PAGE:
The leaders of far-right party Britain First, Paul Golding and Jayda Fransen, have been arrested in Northern Ireland.

Golding, 35, was detained shortly after arriving at Belfast magistrates' court where he was accompanying his deputy, Fransen, 31, to her first appearance over behaviour during a rally in Belfast that allegedly intended to, or was likely to, stir up hatred.

Golding was arrested in connection with alleged offences relating to the same rally.

The Police Service of Northern Ireland (PSNI) said: "Detectives investigating speeches made at the Northern Ireland Against Terrorism rally on Sunday 6 August this year have arrested a 35-year-old man today, Thursday 14 December, in the Belfast area.

"He has been taken to Musgrave PSNI station for interview. There are no further details at this stage."

Britain First confirmed Golding's arrest to its followers on Twitter.

Fransen, from Penge, south east London, had appeared in court on Thursday (14 December) accused of "using threatening, abusive, insulting words or behaviour" during a speech delivered to about 50 people in Belfast back in August.

Fransen, who denies the charges, was released on bail and ordered to appear before the court again on 9 January.

Police had attempted to limit her use of social media as part of bail conditions, but the judge, Fiona Bagnall, denied their request. She instead told Fransen she must not go within 500 metres of any demonstration or parade in Northern Ireland.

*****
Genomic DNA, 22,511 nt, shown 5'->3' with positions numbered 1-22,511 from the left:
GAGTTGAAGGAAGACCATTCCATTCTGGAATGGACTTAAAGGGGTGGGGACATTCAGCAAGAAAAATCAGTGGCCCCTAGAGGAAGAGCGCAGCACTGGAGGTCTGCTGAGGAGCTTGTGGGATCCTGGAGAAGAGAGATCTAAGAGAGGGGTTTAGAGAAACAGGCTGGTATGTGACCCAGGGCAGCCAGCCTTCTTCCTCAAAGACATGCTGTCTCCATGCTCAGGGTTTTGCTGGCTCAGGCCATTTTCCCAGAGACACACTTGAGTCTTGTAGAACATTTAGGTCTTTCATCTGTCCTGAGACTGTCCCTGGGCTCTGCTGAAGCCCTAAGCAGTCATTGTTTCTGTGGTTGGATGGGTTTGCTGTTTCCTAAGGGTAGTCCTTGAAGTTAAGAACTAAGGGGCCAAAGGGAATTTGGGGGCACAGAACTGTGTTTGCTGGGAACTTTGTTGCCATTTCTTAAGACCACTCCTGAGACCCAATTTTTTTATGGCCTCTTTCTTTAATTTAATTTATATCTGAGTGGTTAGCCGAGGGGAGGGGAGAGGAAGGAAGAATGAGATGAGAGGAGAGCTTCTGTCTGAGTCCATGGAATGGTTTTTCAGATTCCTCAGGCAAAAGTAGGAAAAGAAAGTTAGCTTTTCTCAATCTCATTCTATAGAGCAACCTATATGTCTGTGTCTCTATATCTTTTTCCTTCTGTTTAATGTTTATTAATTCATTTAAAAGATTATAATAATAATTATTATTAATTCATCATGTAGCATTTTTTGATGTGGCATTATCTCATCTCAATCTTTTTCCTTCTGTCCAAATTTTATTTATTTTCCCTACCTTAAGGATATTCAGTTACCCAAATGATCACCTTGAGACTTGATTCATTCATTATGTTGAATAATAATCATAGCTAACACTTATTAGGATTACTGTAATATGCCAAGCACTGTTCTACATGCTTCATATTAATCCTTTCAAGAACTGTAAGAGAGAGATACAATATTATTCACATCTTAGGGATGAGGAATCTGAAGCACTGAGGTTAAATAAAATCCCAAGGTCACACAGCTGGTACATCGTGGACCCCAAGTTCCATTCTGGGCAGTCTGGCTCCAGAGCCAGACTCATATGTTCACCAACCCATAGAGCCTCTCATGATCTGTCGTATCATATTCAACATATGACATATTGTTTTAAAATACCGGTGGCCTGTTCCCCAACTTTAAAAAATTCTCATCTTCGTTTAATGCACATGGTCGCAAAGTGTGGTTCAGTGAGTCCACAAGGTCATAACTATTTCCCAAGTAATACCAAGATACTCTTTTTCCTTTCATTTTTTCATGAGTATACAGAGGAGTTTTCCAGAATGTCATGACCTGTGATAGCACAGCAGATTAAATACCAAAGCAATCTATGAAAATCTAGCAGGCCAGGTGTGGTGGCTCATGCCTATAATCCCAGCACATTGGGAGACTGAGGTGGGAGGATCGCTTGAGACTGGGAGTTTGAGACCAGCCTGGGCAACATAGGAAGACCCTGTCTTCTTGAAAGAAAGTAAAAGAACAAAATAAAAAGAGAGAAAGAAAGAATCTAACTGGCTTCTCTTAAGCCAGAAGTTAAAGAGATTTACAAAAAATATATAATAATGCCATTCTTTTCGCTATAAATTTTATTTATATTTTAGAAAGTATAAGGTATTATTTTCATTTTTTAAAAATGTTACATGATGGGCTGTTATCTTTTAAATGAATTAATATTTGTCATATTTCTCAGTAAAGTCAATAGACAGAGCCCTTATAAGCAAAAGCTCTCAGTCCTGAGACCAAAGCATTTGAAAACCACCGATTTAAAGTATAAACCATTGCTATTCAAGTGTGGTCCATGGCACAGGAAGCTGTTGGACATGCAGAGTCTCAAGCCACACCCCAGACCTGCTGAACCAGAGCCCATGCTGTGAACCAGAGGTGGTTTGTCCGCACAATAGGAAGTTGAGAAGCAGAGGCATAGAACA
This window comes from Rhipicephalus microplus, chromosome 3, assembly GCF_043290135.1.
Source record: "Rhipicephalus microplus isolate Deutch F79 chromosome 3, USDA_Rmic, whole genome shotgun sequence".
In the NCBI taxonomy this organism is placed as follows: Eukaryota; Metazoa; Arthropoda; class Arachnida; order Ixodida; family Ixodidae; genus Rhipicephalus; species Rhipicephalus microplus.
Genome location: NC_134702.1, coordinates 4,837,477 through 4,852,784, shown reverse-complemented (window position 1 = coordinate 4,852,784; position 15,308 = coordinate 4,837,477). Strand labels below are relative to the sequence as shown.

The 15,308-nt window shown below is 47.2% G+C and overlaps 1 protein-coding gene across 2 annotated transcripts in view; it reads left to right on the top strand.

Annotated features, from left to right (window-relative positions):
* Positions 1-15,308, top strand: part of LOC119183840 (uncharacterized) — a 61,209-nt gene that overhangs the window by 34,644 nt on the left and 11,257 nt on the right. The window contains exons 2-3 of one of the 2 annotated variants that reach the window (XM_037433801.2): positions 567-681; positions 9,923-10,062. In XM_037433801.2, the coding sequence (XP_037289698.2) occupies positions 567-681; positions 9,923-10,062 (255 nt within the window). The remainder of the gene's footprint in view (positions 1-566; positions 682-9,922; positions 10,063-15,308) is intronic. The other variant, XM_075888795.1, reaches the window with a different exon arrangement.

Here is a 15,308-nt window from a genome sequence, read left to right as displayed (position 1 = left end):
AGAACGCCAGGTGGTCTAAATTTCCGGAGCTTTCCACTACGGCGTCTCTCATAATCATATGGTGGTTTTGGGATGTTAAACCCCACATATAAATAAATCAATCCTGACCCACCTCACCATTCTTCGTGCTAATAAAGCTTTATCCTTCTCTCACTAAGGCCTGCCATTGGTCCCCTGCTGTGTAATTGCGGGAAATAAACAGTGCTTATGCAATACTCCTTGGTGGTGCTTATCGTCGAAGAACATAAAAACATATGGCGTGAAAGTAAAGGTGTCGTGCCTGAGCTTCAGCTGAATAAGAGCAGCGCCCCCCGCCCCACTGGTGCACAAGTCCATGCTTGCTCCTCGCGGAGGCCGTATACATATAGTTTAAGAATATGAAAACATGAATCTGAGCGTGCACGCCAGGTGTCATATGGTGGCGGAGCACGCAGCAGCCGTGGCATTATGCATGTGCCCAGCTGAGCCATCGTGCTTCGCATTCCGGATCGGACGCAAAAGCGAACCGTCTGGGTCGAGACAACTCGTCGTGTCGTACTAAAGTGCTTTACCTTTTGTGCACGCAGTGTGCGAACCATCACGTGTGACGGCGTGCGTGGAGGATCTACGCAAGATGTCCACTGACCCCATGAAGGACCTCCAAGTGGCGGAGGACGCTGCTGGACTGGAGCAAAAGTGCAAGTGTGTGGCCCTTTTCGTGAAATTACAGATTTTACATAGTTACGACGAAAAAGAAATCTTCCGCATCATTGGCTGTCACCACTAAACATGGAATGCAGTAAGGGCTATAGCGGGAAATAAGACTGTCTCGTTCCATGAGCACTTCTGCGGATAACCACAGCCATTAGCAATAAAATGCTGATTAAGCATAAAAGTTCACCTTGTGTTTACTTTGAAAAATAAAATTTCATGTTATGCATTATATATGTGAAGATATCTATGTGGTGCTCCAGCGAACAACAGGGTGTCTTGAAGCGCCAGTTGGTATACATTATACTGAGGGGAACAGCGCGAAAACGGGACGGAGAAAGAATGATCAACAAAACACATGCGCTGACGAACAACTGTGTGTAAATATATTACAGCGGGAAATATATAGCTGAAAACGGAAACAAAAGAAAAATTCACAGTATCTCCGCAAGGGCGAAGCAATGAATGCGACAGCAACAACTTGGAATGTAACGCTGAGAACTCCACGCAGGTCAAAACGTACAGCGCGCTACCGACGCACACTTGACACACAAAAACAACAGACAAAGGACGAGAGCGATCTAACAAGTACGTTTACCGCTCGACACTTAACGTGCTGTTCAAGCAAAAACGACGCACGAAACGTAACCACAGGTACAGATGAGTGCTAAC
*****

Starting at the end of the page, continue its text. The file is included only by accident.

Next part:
Fransen was then arrested after leaving the court over social media posts she allegedly made from Belfast on Wednesday, police said.

The PSNI said: "Detectives investigating an incident at a peace wall in Belfast on Wednesday 14 December have arrested a 31-year-old woman in the Belfast area today."

She has been taken to Belfast city centre police station for questioning.

Her court appearance comes after a diplomatic row erupted between the UK and US last month when President Donald Trump retweeted anti-Islam videos posted by Fransen.

Theresa May criticised Trump's decision to share the far-right group's messages.

Who are Britain First?

Britain First was founded in 2011 by former members of the far-right British National Party (BNP) and has long been accused of causing unrest in British Muslim communities.

While their party insists it holds peaceful protests, its marches often result in clashes with local residents or anti-fascist campaigners. These include the party's so-called "mosque invasions" and "Christian patrols".

The party has also been accused of repeatedly spreading misleading videos online showing Muslims in a negative light.

An investigation by Press Association earlier this year found the group had posted at least 10 of these clips over a period of about seven weeks – receiving hundreds of thousands of views on Twitter and Facebook.